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Chan'ad Bahraini

(Scomberomorous maculatus Bahrainius)

Note: This page has moved to a new address. Please click on the following URL to get there: http://chanad.weblogs.us/index.php?s=Court delays and rape. Sorry for the trouble.

Court delays and rape

Sunday, March 13, 2005

Despite my many complaints about the GDN, I do commend it for giving giving a good amount of attention to the abuse of migrant workers on the island. A worrying article in last Wedensday's paper tells us:

Alleged rapists are escaping prosecution because Bahrain's legal system is too slow, say human rights workers. The newly-named Migrant Workers Protection Society (MWPS) has reported more than 20 cases of alleged rape and physical abuse of foreign housemaids to the police over the past two-and-a-half years, but says none has resulted in a conviction.

Of those, six are still pending in the courts having dragged on for up to a year-and-a-half.

But more than double that number of women have dropped cases because they got fed up and decided to go home, according to the MWPS.

In one case still underway, the defendant admitted in court last June beating Indian housemaid Anita Devi Verma, but has still not been sentenced. (Continued)

This is ridiculous. There have been several articles in the papers with huge boldprint headlines over the past year stating that the leadership has taken steps to speed up the courts. But it doesn't seem like anything has changed yet. These poor women get raped by their employers, and then further raped by the system.

Yet these ridiculous court delays are not restricted to just migrants. It also applies to Bahraini citizens, like Ahmed who has been sitting in prison for over 10 months now without trial or bail. ("No discrimination here!", I hear the authorities tell us).

When will things change?

Click here to read the entire GDN article


The following article was published in the GDN on 9-Mar-05:

Legal system 'is too slow'

By ROBERT SMITH

ALLEGED rapists are escaping prosecution be-cause Bahrain's legal system is too slow, say human rights workers. The newly-named Migrant Workers Protection Society (MWPS) has reported more than 20 cases of alleged rape and physical abuse of foreign housemaids to the police over the past two-and-a-half years, but says none has resulted in a conviction.

Of those, six are still pending in the courts having dragged on for up to a year-and-a-half.

But more than double that number of women have dropped cases because they got fed up and decided to go home, according to the MWPS.

In one case still underway, the defendant admitted in court last June beating Indian housemaid Anita Devi Verma, but has still not been sentenced.

The complaint was first filed in October 2003, 18 months ago.

The MWPS is now appealing for a lawyer to come forward and represent foreign workers in the Bahrain courts.

"We have had over 12 serious cases of alleged sexual and physical abuse where women have dropped the case and gone home," said MWPS acting vice-chairman Alfredo D'Souza. "In most cases, around three quarters, they did not even get a settlement from the sponsor or alleged offender and we had to provide them with plane tickets.

"There are a few other cases that we did not take to court, but were able to reach a compromise."

The MWPS, which was previously known as the Migrant Workers Group (MWG), now wants Bahrain's courts to fast-track cases of alleged rape and physical abuse brought by foreign housemaids.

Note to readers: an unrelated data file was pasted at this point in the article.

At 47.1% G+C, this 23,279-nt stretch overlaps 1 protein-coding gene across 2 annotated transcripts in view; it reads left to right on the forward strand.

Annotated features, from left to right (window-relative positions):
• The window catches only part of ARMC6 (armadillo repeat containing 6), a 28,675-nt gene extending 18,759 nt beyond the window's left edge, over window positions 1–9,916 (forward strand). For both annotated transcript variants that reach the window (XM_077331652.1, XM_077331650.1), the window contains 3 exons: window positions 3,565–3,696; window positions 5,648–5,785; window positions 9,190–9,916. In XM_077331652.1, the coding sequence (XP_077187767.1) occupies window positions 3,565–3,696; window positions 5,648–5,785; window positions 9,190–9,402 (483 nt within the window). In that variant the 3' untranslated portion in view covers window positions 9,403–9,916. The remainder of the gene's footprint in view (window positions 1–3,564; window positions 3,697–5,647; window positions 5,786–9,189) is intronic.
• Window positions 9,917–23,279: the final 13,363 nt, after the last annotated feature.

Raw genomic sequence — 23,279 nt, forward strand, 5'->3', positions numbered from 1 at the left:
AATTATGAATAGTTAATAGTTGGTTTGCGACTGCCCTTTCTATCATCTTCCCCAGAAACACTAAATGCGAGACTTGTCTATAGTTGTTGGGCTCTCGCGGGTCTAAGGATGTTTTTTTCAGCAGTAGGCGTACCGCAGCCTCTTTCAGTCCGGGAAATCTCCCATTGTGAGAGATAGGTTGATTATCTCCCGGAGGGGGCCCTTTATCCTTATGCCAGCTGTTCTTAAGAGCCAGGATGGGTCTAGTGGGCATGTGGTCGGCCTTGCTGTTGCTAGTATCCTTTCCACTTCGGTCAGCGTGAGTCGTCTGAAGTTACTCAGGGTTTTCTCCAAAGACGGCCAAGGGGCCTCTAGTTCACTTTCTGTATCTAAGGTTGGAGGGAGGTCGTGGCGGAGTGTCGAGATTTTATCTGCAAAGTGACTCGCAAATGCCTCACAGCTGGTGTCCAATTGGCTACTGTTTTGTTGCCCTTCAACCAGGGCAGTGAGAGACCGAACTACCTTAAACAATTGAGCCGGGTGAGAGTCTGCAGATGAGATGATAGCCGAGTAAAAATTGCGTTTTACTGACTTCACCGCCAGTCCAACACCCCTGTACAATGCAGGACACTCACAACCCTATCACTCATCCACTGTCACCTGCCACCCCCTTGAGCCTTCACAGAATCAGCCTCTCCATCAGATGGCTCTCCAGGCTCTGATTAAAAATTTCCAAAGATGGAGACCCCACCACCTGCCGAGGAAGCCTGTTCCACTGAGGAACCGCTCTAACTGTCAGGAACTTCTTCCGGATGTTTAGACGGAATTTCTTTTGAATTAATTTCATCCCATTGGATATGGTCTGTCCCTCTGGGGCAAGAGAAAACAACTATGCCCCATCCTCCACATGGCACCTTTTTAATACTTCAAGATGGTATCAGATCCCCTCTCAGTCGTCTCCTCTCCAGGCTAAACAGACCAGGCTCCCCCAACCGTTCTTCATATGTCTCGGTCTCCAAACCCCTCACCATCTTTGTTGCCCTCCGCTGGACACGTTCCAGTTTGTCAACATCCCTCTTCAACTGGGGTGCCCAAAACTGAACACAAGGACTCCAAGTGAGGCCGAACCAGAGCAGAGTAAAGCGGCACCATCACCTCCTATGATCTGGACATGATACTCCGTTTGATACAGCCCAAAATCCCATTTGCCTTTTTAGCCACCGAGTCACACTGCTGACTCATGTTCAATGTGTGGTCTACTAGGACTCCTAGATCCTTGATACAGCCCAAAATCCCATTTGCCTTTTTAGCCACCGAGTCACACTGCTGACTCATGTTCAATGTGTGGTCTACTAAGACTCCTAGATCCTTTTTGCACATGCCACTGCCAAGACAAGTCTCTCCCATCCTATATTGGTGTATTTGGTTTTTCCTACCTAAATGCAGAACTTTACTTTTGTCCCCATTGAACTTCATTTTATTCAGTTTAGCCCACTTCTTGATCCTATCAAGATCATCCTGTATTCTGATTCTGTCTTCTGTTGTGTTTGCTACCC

It is also calling for domestic workers to finally be brought under the Labour Law.

"We will campaign for that," said Mr D'Souza.

"Under the current system they are considered as part of the family, which means they are subject to abuse by unscrupulous employers be-cause there is no deterrent."

However, the slow legal process is said to be one of the main reasons why women drop cases against alleged attackers.

In one instance, a Bangladeshi housemaid allegedly raped last November was asked to go for a DNA test in December.

The Public Prosecution told members of the MWPS last week that it was still waiting for the results.

In another, an Indonesian housemaid allegedly raped last July has never once been called to appear before the court - despite lodging a complaint with police at the time.

When she first made the complaint, Mr D'Souza said her alleged attacker offered to send her home, pay her salary in full and throw in an extra BD100 if she left the country.

Now he is demanding BD200 in exchange for handing over her passport because the case has gone on so long.

"While that is going on what do we do with these girls?" asked MWPS action committee head Marietta Dias.

Ms Dias said victims sometimes had to spend anywhere up to six hours in a police station when they first report an attack.

They are then directed to the Public Prosecution, which sends them for medical tests.

However, she said it may be three or four days before they are finally given a check-up by police doctors.

Volunteers say they cannot get information about cases without the sponsor's details, but have to provide their own translators so that women can make a statement.

They also face problems housing women who come forward with allegations of rape and abuse.

The MWPS is now renting a three-bedroom flat, which it has converted into a shelter for abused foreign women.

However, cases are often prolonged even further when alleged attackers make a counter-claim and accuse the maid of stealing something.

Any lawyer interested in representing foreign workers should contact Ms Dias on 39452470. In addition, anyone who wants to make a donation to the MWPS or get involved in its activities can reach her on the same number.

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